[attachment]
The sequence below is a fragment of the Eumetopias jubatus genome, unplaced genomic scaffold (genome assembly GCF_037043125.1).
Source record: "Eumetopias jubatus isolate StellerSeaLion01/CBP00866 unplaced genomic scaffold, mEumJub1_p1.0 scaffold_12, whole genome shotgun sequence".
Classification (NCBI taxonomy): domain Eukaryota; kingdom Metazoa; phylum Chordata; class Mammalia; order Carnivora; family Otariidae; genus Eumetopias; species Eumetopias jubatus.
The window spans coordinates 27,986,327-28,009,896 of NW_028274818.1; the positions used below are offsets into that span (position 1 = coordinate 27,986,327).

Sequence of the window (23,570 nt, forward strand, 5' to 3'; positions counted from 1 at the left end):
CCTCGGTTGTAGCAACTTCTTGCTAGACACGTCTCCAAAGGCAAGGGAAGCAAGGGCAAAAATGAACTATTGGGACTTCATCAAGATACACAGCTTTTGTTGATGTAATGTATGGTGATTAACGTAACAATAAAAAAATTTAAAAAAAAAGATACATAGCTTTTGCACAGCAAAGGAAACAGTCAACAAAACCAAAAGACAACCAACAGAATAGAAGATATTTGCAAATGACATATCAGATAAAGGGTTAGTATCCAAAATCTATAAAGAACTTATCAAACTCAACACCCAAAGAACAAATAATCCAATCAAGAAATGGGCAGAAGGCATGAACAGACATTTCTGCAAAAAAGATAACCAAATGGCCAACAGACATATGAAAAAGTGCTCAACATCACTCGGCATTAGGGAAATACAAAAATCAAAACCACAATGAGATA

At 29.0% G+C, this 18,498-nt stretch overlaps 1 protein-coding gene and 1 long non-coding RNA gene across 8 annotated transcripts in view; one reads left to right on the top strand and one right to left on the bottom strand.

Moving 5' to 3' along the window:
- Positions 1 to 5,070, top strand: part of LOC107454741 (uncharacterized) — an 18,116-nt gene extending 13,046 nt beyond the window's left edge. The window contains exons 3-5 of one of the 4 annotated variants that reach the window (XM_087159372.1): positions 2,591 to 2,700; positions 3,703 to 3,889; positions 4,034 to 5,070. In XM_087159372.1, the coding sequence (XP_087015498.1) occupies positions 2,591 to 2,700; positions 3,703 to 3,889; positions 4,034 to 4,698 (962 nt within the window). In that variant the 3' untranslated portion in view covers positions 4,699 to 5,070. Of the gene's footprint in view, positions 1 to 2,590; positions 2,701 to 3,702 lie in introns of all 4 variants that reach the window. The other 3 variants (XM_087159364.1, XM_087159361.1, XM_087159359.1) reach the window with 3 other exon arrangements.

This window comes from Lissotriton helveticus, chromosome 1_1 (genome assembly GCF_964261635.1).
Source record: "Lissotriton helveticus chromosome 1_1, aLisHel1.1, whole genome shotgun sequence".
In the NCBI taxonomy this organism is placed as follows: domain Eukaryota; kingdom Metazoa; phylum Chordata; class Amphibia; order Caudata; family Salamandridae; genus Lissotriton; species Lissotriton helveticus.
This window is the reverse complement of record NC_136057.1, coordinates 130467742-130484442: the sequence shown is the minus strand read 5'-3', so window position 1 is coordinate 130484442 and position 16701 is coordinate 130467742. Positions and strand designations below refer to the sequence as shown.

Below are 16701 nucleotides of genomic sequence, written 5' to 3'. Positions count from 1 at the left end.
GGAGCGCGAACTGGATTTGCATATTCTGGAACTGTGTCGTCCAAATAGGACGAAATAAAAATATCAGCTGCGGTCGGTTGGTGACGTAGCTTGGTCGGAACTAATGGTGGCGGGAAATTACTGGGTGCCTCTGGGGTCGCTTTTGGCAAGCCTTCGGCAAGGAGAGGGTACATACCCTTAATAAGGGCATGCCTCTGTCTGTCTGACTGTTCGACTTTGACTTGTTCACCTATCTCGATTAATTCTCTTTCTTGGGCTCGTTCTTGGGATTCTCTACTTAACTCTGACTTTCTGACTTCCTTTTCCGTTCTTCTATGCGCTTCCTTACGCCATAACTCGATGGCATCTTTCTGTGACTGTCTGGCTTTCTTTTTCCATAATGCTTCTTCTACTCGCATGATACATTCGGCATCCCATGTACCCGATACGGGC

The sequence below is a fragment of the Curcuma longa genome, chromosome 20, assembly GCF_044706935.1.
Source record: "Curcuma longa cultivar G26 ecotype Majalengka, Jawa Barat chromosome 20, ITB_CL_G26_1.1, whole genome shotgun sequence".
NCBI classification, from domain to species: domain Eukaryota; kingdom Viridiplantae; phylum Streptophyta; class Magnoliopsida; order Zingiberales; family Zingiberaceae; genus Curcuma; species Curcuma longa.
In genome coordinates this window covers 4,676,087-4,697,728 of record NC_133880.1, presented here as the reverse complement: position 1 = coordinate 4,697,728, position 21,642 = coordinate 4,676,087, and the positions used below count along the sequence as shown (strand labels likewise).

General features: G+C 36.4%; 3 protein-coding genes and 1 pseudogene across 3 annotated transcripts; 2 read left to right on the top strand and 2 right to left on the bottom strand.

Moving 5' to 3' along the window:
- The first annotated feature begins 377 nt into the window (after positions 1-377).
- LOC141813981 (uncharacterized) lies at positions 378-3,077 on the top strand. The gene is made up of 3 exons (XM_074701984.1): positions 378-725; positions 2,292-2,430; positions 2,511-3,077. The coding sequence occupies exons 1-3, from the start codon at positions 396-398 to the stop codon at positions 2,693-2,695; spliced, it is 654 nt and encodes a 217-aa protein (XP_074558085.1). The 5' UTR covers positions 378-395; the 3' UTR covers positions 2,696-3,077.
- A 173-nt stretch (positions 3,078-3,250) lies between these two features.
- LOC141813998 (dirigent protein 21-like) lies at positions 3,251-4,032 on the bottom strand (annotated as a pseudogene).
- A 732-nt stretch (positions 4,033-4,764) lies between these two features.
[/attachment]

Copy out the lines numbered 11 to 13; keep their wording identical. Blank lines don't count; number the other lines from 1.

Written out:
Source record: "Lissotriton helveticus chromosome 1_1, aLisHel1.1, whole genome shotgun sequence".
In the NCBI taxonomy this organism is placed as follows: domain Eukaryota; kingdom Metazoa; phylum Chordata; class Amphibia; order Caudata; family Salamandridae; genus Lissotriton; species Lissotriton helveticus.
This window is the reverse complement of record NC_136057.1, coordinates 130467742-130484442: the sequence shown is the minus strand read 5'-3', so window position 1 is coordinate 130484442 and position 16701 is coordinate 130467742. Positions and strand designations below refer to the sequence as shown.